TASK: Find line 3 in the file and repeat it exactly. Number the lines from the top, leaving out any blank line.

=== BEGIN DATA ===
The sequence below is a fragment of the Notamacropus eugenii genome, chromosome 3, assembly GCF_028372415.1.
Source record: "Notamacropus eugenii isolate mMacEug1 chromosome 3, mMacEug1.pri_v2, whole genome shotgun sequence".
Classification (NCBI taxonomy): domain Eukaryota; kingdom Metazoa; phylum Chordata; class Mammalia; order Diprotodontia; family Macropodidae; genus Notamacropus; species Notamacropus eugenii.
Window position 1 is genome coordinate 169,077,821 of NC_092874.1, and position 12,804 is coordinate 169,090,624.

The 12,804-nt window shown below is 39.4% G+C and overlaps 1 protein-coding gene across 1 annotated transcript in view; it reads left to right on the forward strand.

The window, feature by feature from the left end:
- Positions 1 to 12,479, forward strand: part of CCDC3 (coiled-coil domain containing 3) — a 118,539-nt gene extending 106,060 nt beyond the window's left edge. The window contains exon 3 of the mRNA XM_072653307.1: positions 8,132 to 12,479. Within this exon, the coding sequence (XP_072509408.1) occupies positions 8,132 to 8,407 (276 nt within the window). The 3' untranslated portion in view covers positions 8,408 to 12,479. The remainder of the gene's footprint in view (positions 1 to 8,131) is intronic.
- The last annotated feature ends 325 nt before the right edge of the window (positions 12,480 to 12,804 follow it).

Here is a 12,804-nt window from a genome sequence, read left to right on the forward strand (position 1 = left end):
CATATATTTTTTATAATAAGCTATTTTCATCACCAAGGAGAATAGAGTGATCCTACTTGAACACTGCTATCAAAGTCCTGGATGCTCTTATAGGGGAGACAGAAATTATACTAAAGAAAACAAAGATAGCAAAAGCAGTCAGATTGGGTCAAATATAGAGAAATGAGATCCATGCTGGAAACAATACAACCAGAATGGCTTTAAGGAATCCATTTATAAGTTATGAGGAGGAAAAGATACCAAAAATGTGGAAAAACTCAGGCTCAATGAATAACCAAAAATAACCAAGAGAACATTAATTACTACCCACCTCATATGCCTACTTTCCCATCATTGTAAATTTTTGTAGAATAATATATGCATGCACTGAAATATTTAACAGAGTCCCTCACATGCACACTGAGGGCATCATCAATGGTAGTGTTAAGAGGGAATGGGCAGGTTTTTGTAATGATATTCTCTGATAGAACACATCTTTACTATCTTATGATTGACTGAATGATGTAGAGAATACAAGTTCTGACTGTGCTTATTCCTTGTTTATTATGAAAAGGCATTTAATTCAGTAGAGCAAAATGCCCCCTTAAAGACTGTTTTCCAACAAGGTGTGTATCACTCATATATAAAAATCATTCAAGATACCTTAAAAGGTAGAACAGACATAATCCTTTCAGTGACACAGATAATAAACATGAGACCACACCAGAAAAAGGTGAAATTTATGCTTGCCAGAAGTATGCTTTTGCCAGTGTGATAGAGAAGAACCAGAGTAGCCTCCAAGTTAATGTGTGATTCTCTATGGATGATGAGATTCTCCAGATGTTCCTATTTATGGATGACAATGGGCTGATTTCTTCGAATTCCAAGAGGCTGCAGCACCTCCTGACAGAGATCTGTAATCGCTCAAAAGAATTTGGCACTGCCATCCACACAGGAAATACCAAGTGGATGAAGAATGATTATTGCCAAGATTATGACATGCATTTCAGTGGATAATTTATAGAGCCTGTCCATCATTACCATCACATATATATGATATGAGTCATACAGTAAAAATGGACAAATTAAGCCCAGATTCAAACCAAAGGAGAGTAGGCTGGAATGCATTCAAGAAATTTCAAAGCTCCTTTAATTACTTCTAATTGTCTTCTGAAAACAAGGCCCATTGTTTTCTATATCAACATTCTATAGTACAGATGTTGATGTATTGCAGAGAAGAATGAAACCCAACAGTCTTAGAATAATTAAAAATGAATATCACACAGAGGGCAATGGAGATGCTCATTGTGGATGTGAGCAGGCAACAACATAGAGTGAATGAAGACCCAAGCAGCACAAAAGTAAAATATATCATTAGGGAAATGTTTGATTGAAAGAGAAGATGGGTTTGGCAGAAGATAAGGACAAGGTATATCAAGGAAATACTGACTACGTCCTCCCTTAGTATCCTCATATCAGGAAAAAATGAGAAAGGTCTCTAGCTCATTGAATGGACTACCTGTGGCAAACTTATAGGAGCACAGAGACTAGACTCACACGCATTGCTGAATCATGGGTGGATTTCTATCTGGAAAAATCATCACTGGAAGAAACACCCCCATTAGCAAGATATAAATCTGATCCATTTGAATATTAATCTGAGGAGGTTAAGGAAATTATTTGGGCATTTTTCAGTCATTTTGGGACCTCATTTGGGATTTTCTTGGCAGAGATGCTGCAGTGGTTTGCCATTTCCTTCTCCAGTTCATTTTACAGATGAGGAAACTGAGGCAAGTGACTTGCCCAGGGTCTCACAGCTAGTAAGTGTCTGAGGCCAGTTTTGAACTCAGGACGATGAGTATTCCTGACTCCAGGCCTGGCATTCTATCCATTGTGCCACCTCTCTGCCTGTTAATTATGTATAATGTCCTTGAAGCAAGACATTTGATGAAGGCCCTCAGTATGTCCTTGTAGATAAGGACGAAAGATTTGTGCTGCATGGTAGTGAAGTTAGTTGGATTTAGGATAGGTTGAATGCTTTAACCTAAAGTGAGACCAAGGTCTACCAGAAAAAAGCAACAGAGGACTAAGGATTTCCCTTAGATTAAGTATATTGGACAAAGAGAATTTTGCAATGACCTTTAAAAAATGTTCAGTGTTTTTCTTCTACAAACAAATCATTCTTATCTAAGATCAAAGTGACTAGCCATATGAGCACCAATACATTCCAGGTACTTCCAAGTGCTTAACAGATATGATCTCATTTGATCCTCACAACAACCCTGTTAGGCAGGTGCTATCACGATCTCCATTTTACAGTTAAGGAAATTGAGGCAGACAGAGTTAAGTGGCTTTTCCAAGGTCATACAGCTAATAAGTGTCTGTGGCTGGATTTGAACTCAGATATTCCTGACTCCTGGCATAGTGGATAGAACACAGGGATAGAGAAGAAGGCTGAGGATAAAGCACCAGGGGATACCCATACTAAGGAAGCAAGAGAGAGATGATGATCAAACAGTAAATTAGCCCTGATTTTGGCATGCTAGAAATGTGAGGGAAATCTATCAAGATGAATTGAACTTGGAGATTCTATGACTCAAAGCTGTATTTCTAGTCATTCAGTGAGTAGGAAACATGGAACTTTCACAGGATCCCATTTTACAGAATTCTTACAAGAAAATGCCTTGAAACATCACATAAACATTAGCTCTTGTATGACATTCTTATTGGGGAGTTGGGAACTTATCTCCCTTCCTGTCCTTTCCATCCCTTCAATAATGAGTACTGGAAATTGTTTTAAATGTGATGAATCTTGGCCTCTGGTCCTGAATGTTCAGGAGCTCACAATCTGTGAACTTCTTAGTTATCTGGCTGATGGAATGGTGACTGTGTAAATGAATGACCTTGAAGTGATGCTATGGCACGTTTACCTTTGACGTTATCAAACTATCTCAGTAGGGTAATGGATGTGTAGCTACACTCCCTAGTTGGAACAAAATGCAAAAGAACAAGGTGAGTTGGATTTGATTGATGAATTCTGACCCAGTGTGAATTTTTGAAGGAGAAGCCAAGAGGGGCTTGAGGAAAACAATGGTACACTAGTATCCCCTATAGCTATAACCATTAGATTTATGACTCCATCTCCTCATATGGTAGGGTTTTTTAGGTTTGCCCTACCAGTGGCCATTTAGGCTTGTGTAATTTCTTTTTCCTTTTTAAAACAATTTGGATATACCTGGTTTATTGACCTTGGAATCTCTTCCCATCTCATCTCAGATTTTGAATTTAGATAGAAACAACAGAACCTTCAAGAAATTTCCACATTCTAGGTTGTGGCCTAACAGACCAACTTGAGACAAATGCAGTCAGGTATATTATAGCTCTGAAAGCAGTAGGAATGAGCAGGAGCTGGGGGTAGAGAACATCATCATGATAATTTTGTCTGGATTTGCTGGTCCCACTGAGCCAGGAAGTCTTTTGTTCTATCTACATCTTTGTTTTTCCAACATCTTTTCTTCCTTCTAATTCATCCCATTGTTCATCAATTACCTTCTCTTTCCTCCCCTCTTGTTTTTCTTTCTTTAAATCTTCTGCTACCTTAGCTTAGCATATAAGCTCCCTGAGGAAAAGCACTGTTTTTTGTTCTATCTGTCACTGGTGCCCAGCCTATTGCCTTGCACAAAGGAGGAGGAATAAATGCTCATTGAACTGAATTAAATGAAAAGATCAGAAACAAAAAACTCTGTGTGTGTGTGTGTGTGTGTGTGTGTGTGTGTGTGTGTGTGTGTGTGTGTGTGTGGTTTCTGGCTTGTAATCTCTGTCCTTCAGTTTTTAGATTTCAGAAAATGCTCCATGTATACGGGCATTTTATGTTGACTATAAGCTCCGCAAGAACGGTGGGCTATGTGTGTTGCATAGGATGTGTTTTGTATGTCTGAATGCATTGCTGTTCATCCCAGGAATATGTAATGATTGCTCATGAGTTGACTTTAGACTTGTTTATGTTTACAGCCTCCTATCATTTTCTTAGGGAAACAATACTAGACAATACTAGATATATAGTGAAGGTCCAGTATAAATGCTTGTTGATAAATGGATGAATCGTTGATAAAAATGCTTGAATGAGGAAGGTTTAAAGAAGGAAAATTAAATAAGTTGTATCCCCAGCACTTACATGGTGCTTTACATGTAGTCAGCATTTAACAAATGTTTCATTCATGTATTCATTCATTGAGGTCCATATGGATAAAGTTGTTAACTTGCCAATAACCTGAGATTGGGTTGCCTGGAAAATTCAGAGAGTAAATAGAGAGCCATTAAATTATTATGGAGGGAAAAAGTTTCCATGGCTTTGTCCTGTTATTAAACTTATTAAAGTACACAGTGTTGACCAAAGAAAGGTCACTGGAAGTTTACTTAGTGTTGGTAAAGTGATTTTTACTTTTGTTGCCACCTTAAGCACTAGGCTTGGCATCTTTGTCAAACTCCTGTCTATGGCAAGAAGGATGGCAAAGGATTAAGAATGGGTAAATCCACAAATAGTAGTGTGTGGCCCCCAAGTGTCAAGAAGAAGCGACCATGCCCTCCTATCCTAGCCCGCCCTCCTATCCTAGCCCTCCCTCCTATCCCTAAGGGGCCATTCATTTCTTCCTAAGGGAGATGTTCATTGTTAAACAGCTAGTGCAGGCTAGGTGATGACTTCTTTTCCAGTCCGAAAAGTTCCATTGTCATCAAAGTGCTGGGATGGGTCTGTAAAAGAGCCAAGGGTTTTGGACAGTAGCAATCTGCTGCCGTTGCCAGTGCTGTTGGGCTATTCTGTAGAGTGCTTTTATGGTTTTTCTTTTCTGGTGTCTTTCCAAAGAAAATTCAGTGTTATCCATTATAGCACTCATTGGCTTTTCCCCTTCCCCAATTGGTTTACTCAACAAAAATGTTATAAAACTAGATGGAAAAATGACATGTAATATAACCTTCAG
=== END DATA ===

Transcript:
Classification (NCBI taxonomy): domain Eukaryota; kingdom Metazoa; phylum Chordata; class Mammalia; order Diprotodontia; family Macropodidae; genus Notamacropus; species Notamacropus eugenii.